Al-Zahrani, YA 2014, Effectiveness of a valgus knee brace on biomechanical and clinical outcomes during walking and stair climbing in individuals with knee osteoarthritis. , PhD thesis, University of Salford.
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The knee is the joint which is most affected by osteoarthritis (OA). Knee OA is more common in older individuals and occurs more in the medial than the lateral compartment. When we stand, walk or climb stairs, our weight is transmitted through our knee joints and this is known as load which is higher in individuals with medial knee OA than healthy counterparts. Additionally, muscle weakness is a factor in medial knee OA and previous work has demonstrated increased muscle co-contraction in these patients. In this thesis we assessed the loading on the knee joint and muscle co-contraction after wearing an assistive device (a valgus knee brace) which is a common treatment in this disease. Whilst previous literature has demonstrated changes in loading with valgus knee braces during over-ground walking, no studies (to date) have assessed the effect of valgus knee braces on knee loading and muscle co-contraction during ascending and descending stairs immediately, and after a period of use. In addition, it is an un-documented opinion that knee bracing affects muscle strength and control around the knee and weakens the joint so this research also aimed to confirm or refute this theory. To accomplish the research, we performed three separate trials; a) a repeatability trial in seven patients to determine the reliability of the outcome measures for the future study; b) a clinical trial of fifteen individuals with medial knee OA would wore a valgus knee brace for a period of three months with an interim assessment at six weeks for pain and muscle strength/function; c) finally, a small pilot study of seven patients investigating combined orthotic treatments on biomechanical outcome measures. In summary the results of this thesis have demonstrated positive biomechanical and clinical outcomes when wearing a valgus knee brace for a sustained period. This was further improved biomechanically with the combination treatment with a lateral wedge insole which reduced knee loading more during stair ascent and descent, in comparison to the orthotic devices alone in the same session. Future studies to find out the effect of a combination of an off-the-shelf valgus knee brace and off-the-shelf lateral wedge insole on knee loading, clinical and radiological outcomes after a period of longer wear were indicated.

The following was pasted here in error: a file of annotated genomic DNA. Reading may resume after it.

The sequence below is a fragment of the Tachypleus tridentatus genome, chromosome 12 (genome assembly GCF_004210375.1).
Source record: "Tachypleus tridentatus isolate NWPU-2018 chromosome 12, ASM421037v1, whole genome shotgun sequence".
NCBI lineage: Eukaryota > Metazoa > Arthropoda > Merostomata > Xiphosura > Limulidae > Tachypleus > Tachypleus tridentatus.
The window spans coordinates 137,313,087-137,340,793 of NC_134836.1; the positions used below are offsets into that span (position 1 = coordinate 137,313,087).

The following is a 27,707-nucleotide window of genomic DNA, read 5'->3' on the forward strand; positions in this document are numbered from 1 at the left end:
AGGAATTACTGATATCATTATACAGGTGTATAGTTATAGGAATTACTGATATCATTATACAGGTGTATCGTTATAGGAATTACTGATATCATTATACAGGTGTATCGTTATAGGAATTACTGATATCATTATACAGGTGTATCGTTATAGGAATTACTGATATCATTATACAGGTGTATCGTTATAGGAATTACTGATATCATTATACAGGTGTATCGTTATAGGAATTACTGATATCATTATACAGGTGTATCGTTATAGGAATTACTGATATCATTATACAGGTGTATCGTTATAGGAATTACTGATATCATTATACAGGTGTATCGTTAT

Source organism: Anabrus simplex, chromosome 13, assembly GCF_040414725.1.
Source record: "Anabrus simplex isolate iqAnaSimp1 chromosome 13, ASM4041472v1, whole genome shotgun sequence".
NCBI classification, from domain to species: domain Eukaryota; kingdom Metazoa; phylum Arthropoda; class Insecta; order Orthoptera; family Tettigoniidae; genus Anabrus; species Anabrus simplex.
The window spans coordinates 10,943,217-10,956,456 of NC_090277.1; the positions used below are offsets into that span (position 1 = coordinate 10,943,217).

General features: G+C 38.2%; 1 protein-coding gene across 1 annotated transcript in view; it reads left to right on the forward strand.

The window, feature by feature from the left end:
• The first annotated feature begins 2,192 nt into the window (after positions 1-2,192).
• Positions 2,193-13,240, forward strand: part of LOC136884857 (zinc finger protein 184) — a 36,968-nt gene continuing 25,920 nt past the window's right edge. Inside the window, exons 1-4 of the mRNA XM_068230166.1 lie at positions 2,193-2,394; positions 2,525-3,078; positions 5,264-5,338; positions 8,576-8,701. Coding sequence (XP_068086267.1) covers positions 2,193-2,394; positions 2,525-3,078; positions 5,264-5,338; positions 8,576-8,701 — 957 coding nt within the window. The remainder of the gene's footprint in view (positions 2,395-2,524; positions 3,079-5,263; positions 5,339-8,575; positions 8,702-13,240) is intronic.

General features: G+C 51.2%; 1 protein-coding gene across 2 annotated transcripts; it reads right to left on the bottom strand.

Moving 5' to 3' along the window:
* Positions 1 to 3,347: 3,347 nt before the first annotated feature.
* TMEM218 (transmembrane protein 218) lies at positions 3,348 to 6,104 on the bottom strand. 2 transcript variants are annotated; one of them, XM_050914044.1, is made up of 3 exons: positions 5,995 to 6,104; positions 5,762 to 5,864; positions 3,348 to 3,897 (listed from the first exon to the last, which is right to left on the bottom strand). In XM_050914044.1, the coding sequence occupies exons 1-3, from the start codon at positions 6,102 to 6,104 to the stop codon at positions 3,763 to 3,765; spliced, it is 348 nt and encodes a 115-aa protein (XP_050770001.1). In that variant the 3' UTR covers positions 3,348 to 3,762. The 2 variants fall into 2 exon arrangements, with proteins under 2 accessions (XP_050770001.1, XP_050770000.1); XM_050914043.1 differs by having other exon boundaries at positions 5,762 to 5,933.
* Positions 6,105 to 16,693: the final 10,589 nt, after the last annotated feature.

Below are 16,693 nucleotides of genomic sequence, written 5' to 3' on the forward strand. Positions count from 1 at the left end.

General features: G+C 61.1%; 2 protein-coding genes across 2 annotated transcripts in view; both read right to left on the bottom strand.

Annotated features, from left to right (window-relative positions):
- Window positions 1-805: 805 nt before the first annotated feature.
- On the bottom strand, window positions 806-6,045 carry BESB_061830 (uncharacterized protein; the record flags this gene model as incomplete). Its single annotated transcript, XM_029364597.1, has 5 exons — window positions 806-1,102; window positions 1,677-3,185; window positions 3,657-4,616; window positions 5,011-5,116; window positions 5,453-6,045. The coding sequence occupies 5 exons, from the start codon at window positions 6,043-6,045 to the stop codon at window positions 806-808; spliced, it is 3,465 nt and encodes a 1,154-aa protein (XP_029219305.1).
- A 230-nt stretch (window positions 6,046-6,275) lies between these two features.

|Item Type:||Thesis (PhD)|
|Contributors:||Jones, R (Supervisor)|
|Themes:||Health and Wellbeing|
|Schools:||Schools > School of Health Sciences|
|Funders:||Non funded research|
|Depositing User:||RH Shuttleworth|
|Date Deposited:||10 Nov 2014 17:03|
|Last Modified:||05 Apr 2016 18:17|
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